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I'm trying to show that for uniformly distributed variables $X_1$ and $X_2$ that the vector $$ (\sqrt{-2\log X_1} \cos(2\pi X_2), \sqrt{-2 \log X_1} \sin(2\pi X_2)) $$ is two-dimensional normal. Letting $Y_1$ be the first component and $Y_2$ be the second component I see that $X_1 = e^{-(Y_1^2 +Y_2^2)/2}$ and $X_2 = \frac{1}{2\pi} \arctan(Y_2/Y_1)$. Is there a way to proceed from here to show that $(Y_1, Y_2)$ is normal?

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  • $\begingroup$ Hint: do a transformation from cartesian to polar coordinates. $\endgroup$
    – orion
    Nov 14, 2014 at 18:49

1 Answer 1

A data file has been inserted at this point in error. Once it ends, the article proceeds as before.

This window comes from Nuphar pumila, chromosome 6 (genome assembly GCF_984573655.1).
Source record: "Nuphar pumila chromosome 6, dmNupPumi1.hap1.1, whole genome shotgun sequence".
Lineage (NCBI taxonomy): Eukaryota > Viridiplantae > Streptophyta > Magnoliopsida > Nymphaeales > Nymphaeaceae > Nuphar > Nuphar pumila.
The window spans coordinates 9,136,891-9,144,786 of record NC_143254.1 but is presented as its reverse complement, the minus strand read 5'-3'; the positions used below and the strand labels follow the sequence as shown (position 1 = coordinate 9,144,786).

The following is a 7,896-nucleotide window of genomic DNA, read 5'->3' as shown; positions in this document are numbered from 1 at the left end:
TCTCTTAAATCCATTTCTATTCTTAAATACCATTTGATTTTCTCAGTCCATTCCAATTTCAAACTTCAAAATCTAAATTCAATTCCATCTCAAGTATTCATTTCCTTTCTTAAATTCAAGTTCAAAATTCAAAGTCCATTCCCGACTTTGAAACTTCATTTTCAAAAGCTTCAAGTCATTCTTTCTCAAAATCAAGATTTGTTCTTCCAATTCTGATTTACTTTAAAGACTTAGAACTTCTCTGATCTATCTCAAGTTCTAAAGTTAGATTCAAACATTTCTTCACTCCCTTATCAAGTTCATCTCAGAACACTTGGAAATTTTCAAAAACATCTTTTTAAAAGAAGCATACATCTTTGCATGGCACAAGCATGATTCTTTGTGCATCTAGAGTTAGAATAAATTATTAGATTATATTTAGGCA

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Remember the substitution rule (if we can characterize the CDF, then we are done). In particular, consider the absolute value of the determinant of the Jacobian matrix \begin{align*} \left|\det\left[\begin{array}{cc} \frac{\partial X_{1}}{\partial Y_{1}} & \frac{\partial X_{1}}{\partial Y_{2}}\\ \frac{\partial X_{2}}{\partial Y_{1}} & \frac{\partial X_{2}}{\partial Y_{2}} \end{array}\right]\right| & =\left|\det\left[\begin{array}{cc} -Y_{1}\exp\left(Y_{1}^{2}/2-Y_{2}^{2}/2\right) & -Y_{2}\exp\left(Y_{1}^{2}/2-Y_{2}^{2}/2\right)\\ -Y_{2}/\left[2\pi\left(Y_{1}^{2}+Y_{2}^{2}\right)\right] & Y_{1}/\left[2\pi\left(Y_{1}^{2}+Y_{2}^{2}\right)\right] \end{array}\right]\right|\\ & =\left|-Y_{1}^{2}\frac{\exp\left(Y_{1}^{2}/2-Y_{2}^{2}/2\right)}{2\pi\left(Y_{1}^{2}+Y_{2}^{2}\right)}-Y_{2}^{2}\frac{\exp\left(Y_{1}^{2}/2-Y_{2}^{2}/2\right)}{2\pi\left(Y_{1}^{2}+Y_{2}^{2}\right)}\right|\\ & =\left|-\frac{\exp\left(Y_{1}^{2}/2-Y_{2}^{2}/2\right)}{2\pi}\right|\\ & =\frac{\exp\left(Y_{1}^{2}/2\right)}{\sqrt{2\pi}}\frac{\exp\left(Y_{2}^{2}/2\right)}{\sqrt{2\pi}}. \end{align*}

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